So my husband (also a writer) and I massaged the language a tad, changing it to: “…You are my sunshine, one of my sunshines, you make me happy when skies are grey. You’ll always know, dear, how much I love you. Because I’ll tell you every day.” And this is what our daughters now sing to themselves and their dolls.
But the other day we overheard our older toddler daughter singing another lullaby to her babies and animals.
“Rockabye baby on the treetop. When the wind blows the cradle will rock. When the bough breaks, the cradle will fall, and down will come baby, cradle and all.”
Fortunately our daughter is still young enough that she doesn’t understand many of the words she repeats, like this tragic story about the cradle in a tree (‘cuz that’s totally safe to begin with).
The first couplet is fine…sort of. Why is the baby in a treetop? Who put the cradle up there?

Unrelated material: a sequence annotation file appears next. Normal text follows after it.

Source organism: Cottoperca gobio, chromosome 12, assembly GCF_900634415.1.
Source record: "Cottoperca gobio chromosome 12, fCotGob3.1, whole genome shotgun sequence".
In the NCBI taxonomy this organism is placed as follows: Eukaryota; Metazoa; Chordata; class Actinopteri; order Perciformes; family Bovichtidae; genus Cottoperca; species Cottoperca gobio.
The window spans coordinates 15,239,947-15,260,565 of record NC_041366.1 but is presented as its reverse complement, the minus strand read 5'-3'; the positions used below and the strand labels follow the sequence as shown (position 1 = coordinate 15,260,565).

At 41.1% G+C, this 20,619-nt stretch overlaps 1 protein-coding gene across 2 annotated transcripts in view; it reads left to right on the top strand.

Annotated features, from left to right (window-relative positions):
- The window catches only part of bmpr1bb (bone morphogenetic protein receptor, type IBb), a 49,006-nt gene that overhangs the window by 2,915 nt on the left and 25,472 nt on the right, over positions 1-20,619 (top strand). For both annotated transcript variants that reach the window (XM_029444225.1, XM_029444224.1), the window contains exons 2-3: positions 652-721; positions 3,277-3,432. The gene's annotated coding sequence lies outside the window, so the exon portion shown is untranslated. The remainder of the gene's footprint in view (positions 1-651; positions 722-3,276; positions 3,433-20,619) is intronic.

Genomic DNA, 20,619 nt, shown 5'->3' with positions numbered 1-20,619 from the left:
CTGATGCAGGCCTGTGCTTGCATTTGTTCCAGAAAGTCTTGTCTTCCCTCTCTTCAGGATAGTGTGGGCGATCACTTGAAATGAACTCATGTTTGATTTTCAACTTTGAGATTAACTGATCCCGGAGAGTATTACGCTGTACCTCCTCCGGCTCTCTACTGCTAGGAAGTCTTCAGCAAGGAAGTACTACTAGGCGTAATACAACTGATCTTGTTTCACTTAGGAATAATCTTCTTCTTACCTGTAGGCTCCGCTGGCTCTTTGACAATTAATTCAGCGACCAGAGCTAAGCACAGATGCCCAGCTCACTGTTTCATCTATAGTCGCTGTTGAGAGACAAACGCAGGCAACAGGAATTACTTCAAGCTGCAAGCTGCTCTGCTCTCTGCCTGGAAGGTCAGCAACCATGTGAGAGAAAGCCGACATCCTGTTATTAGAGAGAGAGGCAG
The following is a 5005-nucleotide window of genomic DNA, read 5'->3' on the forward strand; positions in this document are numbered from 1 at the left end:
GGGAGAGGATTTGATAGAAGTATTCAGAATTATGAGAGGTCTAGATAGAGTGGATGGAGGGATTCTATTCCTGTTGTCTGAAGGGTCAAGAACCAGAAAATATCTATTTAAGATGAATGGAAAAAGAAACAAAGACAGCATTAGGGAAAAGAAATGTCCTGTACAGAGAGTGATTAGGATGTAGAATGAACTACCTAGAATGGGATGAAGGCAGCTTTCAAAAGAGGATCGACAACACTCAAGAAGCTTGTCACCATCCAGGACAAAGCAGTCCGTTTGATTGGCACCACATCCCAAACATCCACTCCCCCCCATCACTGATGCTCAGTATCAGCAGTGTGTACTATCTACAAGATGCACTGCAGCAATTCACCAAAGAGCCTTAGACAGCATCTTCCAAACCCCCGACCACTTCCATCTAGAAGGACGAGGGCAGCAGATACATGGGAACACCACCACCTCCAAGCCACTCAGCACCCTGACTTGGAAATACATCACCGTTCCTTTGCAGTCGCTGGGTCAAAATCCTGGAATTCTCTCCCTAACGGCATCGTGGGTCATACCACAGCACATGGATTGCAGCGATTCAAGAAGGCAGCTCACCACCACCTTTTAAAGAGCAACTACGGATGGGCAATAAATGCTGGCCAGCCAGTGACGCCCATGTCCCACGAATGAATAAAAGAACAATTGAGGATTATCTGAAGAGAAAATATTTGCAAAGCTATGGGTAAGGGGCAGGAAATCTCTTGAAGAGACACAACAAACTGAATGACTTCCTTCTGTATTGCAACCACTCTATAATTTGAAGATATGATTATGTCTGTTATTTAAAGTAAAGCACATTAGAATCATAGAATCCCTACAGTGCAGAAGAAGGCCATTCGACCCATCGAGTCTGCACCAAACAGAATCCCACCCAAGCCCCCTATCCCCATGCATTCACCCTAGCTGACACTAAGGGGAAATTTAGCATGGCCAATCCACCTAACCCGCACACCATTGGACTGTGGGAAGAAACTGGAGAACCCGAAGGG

Then, out of the blue, it’s not a question of IF the bough breaks, but WHEN. The baby falls, presumably to its bloody demise or life with serious brain damage.
I have a problem with my kid serenading her dolls with this death march.
So my husband and I rewrote this too. We’re really hoping it catches on:
“Rockabye baby on the treetop, when the wind blows your cradle will rock.
When you drift off and fall asleep, you’ll have sweet dreams, sleep so deep.”
Now isn’t that infinitely better and less doom and gloomy?
Stay tuned for my next installment on The Sound of Music: “You are 16, I’m a Nazi…”
Since both my children have reached the highly verbal “parrot” age, I’ve had to really watch my mouth. I used to swear quite a bit, before I had kids. Now, I still swear, only I spell it out. Sure, it’s more time-consuming, but sometimes you just need to let out a good “F-U-C-K.” Because “Mother-Effer” doesn’t quite cut it.